We usually build custom homes, but recently, our crew had a different kind of job: replacing 5000 sq. ft. of vertical wood siding with fiber-cement siding on our local firehouse. My research led me to the problem that always comes up: dust. Cutting fiber-cement siding can produce clouds of dust, and I wanted us to breathe in as little of it as possible. This would not be easy, because we needed to make a lot of long rip cuts and angled crosscuts for field joints.
As shown in the drawing above right, we used a water-bath tile saw with a diamond blade that tilts up to 45° for the scarf joints. At about $275 from Amazon, the saw was fairly inexpensive. The saw is flanked by 8-ft.-long tables to support the siding during a cut. I wanted to move the cut station easily as we worked around the building, so I made the table supports out of lightweight 1-in. PVC pipe.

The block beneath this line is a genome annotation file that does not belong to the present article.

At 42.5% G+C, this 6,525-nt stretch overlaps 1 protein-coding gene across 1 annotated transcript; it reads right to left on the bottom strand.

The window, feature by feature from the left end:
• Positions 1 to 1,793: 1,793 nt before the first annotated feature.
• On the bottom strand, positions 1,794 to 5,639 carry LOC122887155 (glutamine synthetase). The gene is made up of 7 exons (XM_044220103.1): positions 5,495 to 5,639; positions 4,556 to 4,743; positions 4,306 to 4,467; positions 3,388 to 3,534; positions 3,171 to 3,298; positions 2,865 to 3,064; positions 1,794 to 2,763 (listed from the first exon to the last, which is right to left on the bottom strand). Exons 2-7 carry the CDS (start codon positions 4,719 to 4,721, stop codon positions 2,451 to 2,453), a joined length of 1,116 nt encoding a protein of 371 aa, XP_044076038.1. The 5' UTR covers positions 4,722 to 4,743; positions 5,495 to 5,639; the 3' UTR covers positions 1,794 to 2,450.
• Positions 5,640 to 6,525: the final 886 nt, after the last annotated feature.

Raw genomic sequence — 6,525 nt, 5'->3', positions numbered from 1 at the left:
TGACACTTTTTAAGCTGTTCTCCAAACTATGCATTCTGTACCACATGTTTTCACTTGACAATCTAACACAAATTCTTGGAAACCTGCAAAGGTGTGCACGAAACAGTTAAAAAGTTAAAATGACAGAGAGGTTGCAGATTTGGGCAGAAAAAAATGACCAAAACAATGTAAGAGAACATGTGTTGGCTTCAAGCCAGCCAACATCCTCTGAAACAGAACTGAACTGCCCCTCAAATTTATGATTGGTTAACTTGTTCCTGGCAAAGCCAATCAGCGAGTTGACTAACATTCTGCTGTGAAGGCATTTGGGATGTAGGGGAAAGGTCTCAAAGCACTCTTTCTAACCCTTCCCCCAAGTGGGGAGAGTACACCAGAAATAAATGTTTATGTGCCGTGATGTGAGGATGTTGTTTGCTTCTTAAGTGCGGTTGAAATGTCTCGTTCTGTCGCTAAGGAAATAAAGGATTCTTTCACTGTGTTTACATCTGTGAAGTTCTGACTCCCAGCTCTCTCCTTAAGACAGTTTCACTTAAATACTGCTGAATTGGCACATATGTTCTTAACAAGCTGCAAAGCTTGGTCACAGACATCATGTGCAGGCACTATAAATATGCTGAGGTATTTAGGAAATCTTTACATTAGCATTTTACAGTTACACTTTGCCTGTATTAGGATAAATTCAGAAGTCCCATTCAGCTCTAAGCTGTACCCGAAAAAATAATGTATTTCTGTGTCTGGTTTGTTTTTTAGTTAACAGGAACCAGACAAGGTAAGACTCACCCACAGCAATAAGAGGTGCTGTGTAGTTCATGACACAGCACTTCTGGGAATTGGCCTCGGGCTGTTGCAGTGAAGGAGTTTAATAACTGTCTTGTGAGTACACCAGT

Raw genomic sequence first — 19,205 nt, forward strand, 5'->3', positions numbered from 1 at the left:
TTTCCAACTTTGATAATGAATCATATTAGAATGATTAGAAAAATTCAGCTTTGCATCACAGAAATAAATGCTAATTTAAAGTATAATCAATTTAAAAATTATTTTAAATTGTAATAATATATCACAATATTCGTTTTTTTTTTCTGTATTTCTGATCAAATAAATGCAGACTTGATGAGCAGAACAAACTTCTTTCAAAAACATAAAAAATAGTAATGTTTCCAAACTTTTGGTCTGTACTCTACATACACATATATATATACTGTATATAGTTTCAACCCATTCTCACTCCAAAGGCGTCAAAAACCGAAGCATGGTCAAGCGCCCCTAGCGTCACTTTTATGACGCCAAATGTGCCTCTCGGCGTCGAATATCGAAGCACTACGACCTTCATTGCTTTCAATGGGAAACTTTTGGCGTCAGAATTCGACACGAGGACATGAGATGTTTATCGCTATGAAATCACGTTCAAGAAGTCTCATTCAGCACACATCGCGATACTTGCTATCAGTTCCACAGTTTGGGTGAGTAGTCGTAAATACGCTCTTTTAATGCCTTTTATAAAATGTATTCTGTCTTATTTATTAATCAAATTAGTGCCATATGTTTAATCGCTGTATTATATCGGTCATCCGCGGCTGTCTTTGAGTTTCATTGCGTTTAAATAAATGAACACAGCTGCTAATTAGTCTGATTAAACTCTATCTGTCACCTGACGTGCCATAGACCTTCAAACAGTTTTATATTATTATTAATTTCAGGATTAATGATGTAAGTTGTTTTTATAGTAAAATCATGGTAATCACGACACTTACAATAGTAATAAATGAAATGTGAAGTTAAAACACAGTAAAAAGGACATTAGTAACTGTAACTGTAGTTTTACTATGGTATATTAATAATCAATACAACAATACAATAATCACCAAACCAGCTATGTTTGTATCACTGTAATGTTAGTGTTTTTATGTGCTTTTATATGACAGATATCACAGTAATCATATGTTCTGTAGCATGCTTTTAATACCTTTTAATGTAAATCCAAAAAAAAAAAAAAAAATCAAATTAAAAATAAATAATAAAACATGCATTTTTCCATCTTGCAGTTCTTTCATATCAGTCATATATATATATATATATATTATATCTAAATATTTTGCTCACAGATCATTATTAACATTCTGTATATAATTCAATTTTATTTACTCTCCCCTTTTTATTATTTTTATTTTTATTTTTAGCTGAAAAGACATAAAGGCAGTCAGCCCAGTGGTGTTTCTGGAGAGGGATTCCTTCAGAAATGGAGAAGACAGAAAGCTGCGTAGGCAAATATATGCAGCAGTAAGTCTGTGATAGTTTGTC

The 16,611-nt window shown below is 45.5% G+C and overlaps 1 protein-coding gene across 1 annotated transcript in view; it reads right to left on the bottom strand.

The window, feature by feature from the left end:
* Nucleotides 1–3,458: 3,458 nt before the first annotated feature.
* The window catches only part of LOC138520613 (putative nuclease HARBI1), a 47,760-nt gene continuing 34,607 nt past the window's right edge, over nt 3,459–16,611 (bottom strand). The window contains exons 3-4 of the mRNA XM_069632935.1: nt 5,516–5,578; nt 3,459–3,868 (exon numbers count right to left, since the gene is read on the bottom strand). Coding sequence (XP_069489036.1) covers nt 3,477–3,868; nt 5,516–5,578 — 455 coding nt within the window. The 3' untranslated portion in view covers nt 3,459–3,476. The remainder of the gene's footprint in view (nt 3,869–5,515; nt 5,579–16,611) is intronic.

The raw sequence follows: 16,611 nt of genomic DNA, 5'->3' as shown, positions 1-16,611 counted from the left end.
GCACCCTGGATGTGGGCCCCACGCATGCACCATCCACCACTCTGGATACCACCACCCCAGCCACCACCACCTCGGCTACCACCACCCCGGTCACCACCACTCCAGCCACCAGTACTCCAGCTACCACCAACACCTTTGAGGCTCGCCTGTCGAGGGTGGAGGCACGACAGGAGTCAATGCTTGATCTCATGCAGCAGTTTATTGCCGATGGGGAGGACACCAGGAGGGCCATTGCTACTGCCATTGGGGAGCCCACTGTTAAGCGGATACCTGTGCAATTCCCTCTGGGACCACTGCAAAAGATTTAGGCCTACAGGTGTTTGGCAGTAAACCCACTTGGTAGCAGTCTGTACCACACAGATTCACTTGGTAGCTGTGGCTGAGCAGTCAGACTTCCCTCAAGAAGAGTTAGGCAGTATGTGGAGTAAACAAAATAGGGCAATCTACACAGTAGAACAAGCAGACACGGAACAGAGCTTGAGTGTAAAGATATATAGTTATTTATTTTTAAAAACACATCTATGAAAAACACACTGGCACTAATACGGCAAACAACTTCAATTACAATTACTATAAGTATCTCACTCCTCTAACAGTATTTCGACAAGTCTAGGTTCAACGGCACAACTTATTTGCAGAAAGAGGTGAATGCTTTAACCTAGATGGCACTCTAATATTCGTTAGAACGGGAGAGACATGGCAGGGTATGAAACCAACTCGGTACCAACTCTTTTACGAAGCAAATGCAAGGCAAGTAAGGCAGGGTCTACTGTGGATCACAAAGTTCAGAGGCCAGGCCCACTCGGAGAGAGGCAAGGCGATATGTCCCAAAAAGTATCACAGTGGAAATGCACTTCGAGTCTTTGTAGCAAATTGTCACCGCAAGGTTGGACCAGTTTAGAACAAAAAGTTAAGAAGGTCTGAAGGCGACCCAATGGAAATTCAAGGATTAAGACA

For ripping the material, we used a Makita circular saw with a dust-collection system. Its dust collection shroud does not float up and down with the blade-depth adjustment, so to take full advantage of the dust-collecting abilities, the blade needs to be set at full depth—hence, the 4-in.-deep slot between the rip station’s beams. With this saw hooked up to a vacuum and the operator wearing a full-face approved respirator, we were well protected.
Jim Docker, The Sea Ranch, CA
Edited and Illustrated by Charles Miller
From Fine Homebuilding #237